Domestic Disturbance: Our Review of ‘Tito’

Domestic Disturbance: Our Review of ‘Tito’

Much like its central character, it’s hard to pinpoint what Tito, the debut feature from rising Canadian star Grace Glowicki, is exactly. Is it an expressionistic performance piece? A stoner buddy comedy? A tender character study? An unnerving domestic thriller? Or is it simply a psychological breakdown manifested on screen? Over a tight 68-minute runtime, Tito somehow becomes all of these things and none of them. In any case, there’s no doubt that it’s one of the most thrillingly offbeat cinematic experiences of the year.

Right from the hypnotic opening credits, Tito comes running towards us like some freaky spectre from another realm (or your nightmares). With greasy black hair plastered to his face, a hunched over posture and a red coach’s whistle dangling around his neck, Tito lives alone in a suburban house, constantly plagued by stomach pains and paranoia over the unseen predators out to get him. Only briefly does he venture outside or to the store, but comes running back wildly when he immediately senses something is amiss. In a truly strange and revelatory gender-bending performance, Glowicki plays Tito like Crispin Glover auditioning for The Cabinet of Dr. Caligari, rarely speaking (although barely managing to croak out full sentences when she does) but constantly contorting her face into heightened expressions of fear. With essentially zero context as to who this person is, we’re totally sucked in.

Tito’s daily routine is interrupted when he awakens one morning to find a stranger cooking breakfast in the kitchen. Claiming to be his next-door neighbour, John (Ben Petrie) is everything that Tito is not – warm, chatty, gregarious, and a pothead. Aiming to brighten Tito’s day since witnessing the poor soul nervously skulking around town, John prepares a gigantic feast before proceeding to spend the day hanging out and getting stoned with his new “buddy”. That night, John crashes on the couch after falling asleep while watching a movie and the next morning, the fun can begin all over again. But something is now subtly different and John seems perhaps less kindly than he did at first. It’s also clear that John will not leave, no matter what Tito says or does.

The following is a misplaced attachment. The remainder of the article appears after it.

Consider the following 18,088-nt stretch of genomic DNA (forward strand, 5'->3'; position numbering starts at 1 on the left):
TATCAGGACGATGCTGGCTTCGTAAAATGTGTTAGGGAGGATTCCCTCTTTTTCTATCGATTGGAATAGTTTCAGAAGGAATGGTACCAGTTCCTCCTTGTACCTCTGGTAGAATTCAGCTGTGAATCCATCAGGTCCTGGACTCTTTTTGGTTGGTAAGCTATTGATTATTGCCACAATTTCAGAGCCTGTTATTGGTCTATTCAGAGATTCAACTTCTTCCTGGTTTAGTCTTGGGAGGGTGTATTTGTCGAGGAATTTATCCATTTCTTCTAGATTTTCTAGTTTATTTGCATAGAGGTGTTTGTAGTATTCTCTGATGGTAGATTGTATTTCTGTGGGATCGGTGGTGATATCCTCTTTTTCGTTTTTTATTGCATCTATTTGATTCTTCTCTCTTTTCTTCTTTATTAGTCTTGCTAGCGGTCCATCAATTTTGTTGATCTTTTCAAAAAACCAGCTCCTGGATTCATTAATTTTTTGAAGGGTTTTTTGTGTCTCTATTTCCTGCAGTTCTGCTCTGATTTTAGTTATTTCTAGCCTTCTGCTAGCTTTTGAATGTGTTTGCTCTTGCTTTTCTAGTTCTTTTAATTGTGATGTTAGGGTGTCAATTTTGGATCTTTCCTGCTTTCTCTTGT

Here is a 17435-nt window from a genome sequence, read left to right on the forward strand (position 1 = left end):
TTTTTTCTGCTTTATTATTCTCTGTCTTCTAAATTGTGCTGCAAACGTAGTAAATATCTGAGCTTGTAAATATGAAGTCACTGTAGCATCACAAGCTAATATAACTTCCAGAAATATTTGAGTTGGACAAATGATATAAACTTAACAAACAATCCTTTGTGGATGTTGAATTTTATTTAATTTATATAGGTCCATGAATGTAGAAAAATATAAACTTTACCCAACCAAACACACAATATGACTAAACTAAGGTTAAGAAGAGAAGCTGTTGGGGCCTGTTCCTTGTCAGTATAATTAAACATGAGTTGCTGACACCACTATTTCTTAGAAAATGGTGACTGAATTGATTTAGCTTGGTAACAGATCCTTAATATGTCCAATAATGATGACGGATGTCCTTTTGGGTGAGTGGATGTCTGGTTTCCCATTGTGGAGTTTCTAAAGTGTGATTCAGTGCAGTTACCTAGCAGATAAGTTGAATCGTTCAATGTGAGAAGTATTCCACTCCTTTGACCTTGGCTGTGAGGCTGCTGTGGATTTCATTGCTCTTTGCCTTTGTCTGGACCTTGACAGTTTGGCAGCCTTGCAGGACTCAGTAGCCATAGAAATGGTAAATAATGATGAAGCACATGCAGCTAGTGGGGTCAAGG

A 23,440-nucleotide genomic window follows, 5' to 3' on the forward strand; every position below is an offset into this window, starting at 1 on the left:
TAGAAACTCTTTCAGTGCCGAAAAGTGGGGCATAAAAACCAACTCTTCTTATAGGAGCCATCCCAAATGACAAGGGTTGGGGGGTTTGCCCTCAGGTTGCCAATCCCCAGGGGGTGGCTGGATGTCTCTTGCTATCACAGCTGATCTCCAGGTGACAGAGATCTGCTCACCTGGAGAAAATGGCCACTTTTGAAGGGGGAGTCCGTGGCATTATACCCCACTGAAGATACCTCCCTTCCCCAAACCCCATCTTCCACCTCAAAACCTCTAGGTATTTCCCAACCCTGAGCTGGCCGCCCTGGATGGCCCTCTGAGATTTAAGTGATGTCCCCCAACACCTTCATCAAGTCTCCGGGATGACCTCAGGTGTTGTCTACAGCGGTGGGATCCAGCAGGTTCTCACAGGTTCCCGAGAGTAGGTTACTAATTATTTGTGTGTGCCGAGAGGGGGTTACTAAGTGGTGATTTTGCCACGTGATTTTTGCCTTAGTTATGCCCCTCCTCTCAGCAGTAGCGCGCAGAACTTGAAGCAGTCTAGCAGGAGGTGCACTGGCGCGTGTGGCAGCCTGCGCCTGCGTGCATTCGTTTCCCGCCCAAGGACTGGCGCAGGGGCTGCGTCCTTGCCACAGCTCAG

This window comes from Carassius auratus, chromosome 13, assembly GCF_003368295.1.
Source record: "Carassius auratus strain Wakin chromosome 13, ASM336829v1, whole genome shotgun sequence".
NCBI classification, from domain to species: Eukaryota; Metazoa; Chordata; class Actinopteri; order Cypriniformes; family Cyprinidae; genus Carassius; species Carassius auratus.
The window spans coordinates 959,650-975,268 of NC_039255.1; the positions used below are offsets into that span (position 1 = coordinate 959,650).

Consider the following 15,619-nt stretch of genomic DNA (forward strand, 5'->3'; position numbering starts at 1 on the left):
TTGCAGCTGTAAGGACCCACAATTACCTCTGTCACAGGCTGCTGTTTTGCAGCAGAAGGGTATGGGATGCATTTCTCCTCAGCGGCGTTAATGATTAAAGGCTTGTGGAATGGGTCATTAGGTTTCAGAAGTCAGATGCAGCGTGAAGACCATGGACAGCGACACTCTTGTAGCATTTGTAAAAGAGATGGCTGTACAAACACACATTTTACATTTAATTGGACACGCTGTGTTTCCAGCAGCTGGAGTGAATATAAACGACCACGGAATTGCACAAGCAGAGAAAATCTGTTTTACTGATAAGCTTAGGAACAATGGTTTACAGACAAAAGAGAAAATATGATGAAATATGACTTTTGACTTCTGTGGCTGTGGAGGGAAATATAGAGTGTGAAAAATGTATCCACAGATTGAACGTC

The rest of Tito plays out as a fraught two-hander, with our hero desperately trying to navigate this sudden intrusion and John’s increasingly troubling behaviour. Petrie matches Glowicki’s energy with his own intensely strange performance, gradually morphing from chill stoner dude to whiny, aggressive manboy with a frightening realism. Glowicki frames these two crazy performances within a stubbornly off-kilter world, with Christopher Lew’s cinematography alternating between Gummo-esque suburban wasteland vibes and full-on horror freak-out imagery. The experimental score from Casey MQ (who also worked on Mary Goes Round and Firecrackers) and Glowicki’s own fractured sound design heighten the sense of unease, stubbornly rooting Tito’s perceived threats in the abstract.

Just when you think you have a handle on where Tito is ultimately headed, things go completely off the rails (in a good way) during the final stretch, leaving your head spinning as the screen cuts to black for the final time. After premiering at SXSW last year, Tito won the fest’s Adam Yauch Hörnblowér Award “in honor of a filmmaker whose work strives to be wholly its own, without regard for norms or desire to conform.” I’d say that sums things up here pretty well.

We are Tito and Tito is us. Meanwhile, Glowicki announces herself as a major filmmaking talent.

  • Release Date: 8/25/2020
This post was written by
After his childhood dream of playing for the Mighty Ducks fell through, Mark turned his focus to the glitz and glamour of the movies. He's covered the extensive Toronto film scene for online outlets and is a filmmaker himself, currently putting the final touches on a low-budget (okay, no-budget) short film to be released in the near future. You can also find him behind the counter as product manager of Toronto's venerable film institution, Bay Street Video.
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